This is the elevator panel in my hotel. Top button is '3', middle is '2' (the main floor), bottom isn't basement or '1', it's ALARM. I wonder how many times people hit the alarm to go to the main floor.
My hotel has a Sony Dream Machine. I never use a hotel alarm clock. But for some reason, the maid or prior occupant set the alarm for 0600. So at 6am, the alarm--which I did not set--started blaring. The first time I ever used this product was when it was shrieking at me, I've been pulled from a deep sleep, I don't have my glasses on yet. After figuring out what was happening (it's not a fire alarm, for example), I struggled to find something that said OFF or STOP or SHUT UP! Ultimately I unplugged it from the wall. I still don't know how to turn off the alarm.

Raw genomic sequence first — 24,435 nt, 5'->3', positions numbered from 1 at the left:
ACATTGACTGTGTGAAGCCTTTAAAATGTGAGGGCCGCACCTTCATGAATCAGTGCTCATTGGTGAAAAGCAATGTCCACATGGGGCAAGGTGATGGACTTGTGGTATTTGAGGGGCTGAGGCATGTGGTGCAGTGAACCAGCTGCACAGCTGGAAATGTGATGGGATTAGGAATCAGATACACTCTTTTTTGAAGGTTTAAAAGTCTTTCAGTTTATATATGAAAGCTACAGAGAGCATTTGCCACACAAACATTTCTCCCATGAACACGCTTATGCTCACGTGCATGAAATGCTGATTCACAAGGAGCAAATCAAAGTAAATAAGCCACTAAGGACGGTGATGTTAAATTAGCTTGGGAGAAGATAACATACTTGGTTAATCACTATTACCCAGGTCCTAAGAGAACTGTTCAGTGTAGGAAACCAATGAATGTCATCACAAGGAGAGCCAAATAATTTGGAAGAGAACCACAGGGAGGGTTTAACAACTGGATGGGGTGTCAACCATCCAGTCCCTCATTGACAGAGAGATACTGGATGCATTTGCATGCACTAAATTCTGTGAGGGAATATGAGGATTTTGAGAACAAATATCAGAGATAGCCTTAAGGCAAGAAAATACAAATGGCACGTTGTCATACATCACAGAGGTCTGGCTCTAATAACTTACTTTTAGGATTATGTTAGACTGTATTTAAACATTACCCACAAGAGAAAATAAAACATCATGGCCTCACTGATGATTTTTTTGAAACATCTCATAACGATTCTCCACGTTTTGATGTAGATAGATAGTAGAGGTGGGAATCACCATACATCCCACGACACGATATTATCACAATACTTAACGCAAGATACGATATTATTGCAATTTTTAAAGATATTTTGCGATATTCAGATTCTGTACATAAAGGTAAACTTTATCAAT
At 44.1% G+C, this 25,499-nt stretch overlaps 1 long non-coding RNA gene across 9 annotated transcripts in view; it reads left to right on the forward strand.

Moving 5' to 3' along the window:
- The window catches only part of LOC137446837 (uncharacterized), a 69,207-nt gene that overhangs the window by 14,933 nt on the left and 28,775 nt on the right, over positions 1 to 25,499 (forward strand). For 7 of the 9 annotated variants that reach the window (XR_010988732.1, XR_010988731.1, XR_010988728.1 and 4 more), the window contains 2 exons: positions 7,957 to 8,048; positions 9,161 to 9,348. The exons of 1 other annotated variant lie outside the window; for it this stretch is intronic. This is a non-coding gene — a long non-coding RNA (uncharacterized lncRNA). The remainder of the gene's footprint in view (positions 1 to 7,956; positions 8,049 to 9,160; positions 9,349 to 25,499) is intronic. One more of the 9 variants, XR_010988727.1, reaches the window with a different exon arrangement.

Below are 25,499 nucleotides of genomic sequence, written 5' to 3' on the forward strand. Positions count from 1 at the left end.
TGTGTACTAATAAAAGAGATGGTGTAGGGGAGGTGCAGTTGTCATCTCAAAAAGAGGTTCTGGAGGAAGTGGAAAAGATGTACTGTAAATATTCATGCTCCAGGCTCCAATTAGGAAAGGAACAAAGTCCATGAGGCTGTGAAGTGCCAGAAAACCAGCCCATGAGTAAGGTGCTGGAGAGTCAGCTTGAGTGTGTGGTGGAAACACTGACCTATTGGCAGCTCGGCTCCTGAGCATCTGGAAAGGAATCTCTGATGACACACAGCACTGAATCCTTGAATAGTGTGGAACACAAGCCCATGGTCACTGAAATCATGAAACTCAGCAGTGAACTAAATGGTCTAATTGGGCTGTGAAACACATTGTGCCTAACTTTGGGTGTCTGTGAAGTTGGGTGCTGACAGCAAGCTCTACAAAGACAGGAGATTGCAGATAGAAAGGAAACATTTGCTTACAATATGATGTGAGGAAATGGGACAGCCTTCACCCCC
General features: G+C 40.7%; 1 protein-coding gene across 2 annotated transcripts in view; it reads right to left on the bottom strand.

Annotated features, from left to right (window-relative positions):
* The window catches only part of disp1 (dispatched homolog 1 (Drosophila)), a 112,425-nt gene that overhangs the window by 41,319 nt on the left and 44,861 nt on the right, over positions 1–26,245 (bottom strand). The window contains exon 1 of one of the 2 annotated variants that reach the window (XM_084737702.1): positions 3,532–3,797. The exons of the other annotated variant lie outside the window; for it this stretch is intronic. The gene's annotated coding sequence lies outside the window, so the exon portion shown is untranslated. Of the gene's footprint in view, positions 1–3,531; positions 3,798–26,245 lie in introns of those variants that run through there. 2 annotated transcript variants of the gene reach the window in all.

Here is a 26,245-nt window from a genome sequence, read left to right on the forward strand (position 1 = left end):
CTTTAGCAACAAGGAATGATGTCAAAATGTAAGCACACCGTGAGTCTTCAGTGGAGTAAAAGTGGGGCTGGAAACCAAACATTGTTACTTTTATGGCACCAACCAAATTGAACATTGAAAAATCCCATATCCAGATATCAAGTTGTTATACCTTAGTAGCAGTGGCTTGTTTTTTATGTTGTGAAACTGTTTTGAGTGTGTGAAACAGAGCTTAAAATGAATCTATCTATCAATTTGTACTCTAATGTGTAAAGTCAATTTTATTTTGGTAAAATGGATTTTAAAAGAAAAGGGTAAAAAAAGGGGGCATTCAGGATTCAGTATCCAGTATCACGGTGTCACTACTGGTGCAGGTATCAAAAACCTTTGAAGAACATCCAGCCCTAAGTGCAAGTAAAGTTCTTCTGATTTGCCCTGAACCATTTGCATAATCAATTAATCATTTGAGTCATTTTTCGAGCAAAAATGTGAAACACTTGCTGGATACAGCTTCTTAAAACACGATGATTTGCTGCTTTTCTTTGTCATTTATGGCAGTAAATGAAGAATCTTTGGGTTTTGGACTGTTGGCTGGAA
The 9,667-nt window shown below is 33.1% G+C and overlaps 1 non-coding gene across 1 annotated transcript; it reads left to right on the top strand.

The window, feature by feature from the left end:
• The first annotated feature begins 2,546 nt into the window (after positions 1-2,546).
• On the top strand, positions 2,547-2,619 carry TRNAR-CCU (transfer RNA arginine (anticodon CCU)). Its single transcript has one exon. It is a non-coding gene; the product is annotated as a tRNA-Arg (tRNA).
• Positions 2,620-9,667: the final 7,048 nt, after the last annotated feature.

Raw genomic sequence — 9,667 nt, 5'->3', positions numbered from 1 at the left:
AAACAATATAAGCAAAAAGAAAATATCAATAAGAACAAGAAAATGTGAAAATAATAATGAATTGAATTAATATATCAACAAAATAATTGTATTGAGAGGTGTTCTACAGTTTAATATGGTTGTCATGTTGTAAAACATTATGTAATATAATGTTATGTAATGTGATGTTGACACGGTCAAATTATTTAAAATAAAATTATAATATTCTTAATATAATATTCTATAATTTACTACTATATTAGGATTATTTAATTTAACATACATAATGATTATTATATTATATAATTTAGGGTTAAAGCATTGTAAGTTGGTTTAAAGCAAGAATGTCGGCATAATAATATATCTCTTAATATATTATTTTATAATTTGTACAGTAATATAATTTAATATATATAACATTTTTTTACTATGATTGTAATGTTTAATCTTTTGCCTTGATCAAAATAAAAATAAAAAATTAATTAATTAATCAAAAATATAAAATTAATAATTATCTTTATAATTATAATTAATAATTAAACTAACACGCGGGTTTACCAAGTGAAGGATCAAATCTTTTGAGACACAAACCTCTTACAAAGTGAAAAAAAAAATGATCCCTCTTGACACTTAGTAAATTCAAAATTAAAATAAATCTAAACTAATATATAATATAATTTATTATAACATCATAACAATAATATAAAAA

Understanding the user persona means understanding usage. How often is the product used? Where and when? Is the persona a frequent or infrequent user? A power user or novice? This alarm clock might be perfect for a home application (as long as the owner reads the manual) but it's not appropriate for a hotel. If Sony is pushing these on hotels as a promotion, the promotion will likely fail. At least, I've learned I never want to buy one.
Buttons, door handles, credit card scanners. Design choices are everywhere. See the product from the customer's point of view and you'll often realize that what appears elegant to you is actually confusing to the user.